> > > On Mon, 14 Jul 2008 14:41:53 -0600, "Zeke Yewdall" <zyewdall-***@public.gmane.org
> >
> > > wrote:
> > >
> > > >Hmmmm. If that is dried KOH in there, it should have reacted rather
> > > >violently to having water put in it. Very strange....
> > >
> > > It's probably not KOH anymore, but instead potassium carbonate, formed
> by
> > > absorbing carbon dioxide out of the air. That's the usual fate of a
> KOH
> > > solution that has any access to air. Even if it is still KOH, there
> > won't
> > > be
> > > much surface area exposed so any heat liberation would be small.
> > >
> > > John
> > > --
> > > John De Armond
> > > See my website for my current email address
> > > http://www.neon-john.com
> > > http://www.johndearmond.com <-- best little blog on the net!
> > > Tellico Plains, Occupied TN
> > > Save the whales, collect the whole set!
> > >
> > >
> > > _______________________________________________
> > > For general EVDL support, see http://evdl.org/help/
> > > For subscription options, see
> http://lists.sjsu.edu/mailman/listinfo/ev
> > >
> > >
> >
> > _______________________________________________
> > For general EVDL support, see http://evdl.org/help/
> > For subscription options, see http://lists.sjsu.edu/mailman/listinfo/ev
> >
> >
>
>
> --
> ********************************************
> www.westmountparkchurch.org
> www.thesummitchurch.ca
> ********************************************
>
> _______________________________________________
> For general EVDL support, see http://evdl.org/help/
> For subscription options, see http://lists.sjsu.edu/mailman/listinfo/ev
>
>


--
Victory belongs to the most persevering.
--Napoleon Bonaparte--
Roger Heuckeroth
2008-07-15 14:32:57 UTC
Permalink
One thing not to do is add any kind of acid directly to the battery.
It will destroy the anode. The slow dissolving method with just
distilled or DI water is much better.

On Jul 14, 2008, at 10:02 PM, R Patterson wrote:

> All that have mentioned that it isn't KOH are correct, the reaction
> would be
> exothermic. If the battery didn't heat up then there was probably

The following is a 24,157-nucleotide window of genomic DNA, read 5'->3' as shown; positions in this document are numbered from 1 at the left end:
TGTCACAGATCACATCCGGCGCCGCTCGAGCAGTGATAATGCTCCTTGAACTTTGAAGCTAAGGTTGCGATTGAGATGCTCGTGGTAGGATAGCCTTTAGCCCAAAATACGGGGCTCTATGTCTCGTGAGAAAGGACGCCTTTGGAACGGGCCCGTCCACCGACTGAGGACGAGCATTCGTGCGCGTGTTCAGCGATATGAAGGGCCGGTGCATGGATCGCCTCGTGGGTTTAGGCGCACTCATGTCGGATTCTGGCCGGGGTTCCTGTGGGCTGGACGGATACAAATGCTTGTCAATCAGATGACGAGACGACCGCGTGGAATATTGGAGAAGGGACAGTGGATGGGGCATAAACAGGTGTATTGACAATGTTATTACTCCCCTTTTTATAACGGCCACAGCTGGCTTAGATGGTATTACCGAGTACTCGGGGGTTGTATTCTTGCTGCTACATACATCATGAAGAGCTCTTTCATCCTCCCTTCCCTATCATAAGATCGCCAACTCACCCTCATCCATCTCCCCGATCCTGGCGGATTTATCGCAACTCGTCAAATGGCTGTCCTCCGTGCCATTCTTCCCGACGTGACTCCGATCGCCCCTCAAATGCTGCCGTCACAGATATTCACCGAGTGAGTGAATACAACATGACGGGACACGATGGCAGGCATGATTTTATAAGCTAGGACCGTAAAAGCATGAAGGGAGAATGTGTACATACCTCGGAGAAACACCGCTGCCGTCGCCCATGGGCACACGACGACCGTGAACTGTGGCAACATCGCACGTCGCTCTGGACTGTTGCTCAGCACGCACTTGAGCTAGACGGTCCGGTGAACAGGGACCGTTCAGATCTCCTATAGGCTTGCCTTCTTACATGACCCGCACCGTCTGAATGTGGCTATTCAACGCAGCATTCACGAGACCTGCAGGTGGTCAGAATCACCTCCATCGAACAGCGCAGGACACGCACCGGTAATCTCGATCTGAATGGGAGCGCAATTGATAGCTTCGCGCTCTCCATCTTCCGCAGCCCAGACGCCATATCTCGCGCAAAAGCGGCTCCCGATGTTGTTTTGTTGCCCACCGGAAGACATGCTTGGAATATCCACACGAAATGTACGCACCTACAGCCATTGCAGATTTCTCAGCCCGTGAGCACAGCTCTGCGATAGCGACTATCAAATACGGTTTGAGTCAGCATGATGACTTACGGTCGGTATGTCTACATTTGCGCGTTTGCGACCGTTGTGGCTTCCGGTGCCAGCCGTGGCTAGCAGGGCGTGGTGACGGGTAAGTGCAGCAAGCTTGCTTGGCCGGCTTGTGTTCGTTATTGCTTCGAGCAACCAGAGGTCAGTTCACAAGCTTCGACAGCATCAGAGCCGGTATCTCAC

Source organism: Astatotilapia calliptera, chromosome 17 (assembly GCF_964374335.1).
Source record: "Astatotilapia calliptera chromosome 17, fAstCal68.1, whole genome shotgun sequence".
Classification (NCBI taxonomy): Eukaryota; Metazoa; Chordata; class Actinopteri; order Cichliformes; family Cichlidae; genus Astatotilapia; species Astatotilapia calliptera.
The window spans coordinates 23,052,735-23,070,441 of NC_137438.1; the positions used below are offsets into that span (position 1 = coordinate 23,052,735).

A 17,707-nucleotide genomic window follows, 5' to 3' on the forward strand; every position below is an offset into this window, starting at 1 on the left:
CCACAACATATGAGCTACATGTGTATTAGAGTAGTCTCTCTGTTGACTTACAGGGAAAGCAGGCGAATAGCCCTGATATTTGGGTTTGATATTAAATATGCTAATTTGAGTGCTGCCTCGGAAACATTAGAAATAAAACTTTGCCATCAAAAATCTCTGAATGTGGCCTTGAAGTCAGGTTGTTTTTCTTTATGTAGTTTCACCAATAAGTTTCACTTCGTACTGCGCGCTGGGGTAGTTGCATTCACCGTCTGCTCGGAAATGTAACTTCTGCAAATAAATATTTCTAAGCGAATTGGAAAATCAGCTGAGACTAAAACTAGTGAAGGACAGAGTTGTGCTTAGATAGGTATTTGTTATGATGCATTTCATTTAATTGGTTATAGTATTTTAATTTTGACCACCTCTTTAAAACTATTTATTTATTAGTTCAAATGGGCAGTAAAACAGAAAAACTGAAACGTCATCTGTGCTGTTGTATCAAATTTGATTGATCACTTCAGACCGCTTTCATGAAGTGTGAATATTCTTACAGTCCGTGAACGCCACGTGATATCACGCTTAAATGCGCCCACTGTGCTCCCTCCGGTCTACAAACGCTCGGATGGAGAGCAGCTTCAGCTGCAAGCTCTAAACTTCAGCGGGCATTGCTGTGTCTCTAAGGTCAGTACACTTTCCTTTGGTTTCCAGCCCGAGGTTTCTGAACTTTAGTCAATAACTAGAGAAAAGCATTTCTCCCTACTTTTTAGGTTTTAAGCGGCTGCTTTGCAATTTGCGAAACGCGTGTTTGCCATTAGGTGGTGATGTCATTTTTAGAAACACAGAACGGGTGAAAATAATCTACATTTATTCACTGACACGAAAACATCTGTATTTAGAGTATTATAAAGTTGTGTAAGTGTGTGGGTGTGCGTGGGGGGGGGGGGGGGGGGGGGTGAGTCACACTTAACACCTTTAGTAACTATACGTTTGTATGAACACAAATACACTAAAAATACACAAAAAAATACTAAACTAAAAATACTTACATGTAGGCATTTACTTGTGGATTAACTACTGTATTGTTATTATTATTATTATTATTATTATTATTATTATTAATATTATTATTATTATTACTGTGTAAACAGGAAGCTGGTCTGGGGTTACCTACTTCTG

> little to
> no KOH left to react. Use a pH indicator (phenolphthalein will turn
> purple
> in the present of a strong base such as KOH; tumeric will work also,
> you may
> have some in the spice rack of your kitchen) to see what you have.
> You may
> have some salts of potassium present such as KxOy along with
> carbonate. I
> don't know what the solubilities are to recommend a solvent, but you
> can
> look them up (wiki undoubtedly has something on solubilities of
> these two
> compounds). It is far better to be a white participant than black
> or red.
> I sorta suspect that if you fill them with some KOH, charge, drain,
> refill
> and charge they'll be ok. If they don't take a charge at all ...
> then you
> can call them toast (I'd love to tell you they're toast and to send
> them to
> me for disposal!). Did you obtain your KOH yet? Powder or
> solution? It
> would be interesting to react some of the residue with some KOH and
> some
> H2SO4; if it's carbonate it will bubble like mad with the sulfuric
> acid as
> CO2 is given off. Good luck with 'em, if you get tired of messing
> with them
> let me know!
>
> Ralph.
>
> On Mon, Jul 14, 2008 at 8:07 PM, Werner Peters
> <werner1950-***@public.gmane.org> wrote:
>
>> The saga continues. I phoned the company BeUtilityFree, and talked to
>> someone there about NiFe batterires. Apparently they are the only
>> company
>> in
>> the U.S. that still make them.
>>
>> He had no clue about what happens when the batteries are exposed to
>> air. He
>> said that if it was Potassium Hydroxide that had solidified, the
>> batteries
>> could be brought back..
>>
>> But he didn't know how to advise me with this problem. He thinks
>> they might
>> be toast.
>>
>> Every couple of hours I go and add some more distilled water till
>> they
>> overflow. So it is soaking into the white stuff. Hopefully it will
>> soften
>> enough to be able to flush that stuff out. Any chemists out there
>> who can
>> give me hope?
>> 29 batteries at $10 a piece if I can make them work.
>>
>> If not, a sad trip to the recycling station.
>>
>> Werner
>>
>> On Mon, Jul 14, 2008 at 6:41 PM, Zeke Yewdall <zyewdall-***@public.gmane.org>
>> wrote:
>>
>>> yeah.... sounds like it could have been carbonated. That's
>>> typically
>> what
>>> happens to kill flooded alkaline batteries over time is
>>> carbonation of
>> the
>>> electrolyte, though I've never seen one dried out after being
>>> carbonated.
>>> If you can get all the old carbonation off you might be able to
>>> put new
>>> good
>>> electrolyte in there and bring it back to life, but I really don't
>>> know.
>>>
>>> Z
>>>
>>> On Mon, Jul 14, 2008 at 4:06 PM, Neon John <jgd-7o1kDznDRwqaMJb+***@public.gmane.org>
>>> wrote:
>>>
>>>> On Mon, 14 Jul 2008 14:41:53 -0600, "Zeke Yewdall" <zyewdall-***@public.gmane.org
>>>
>>>> wrote:
>>>>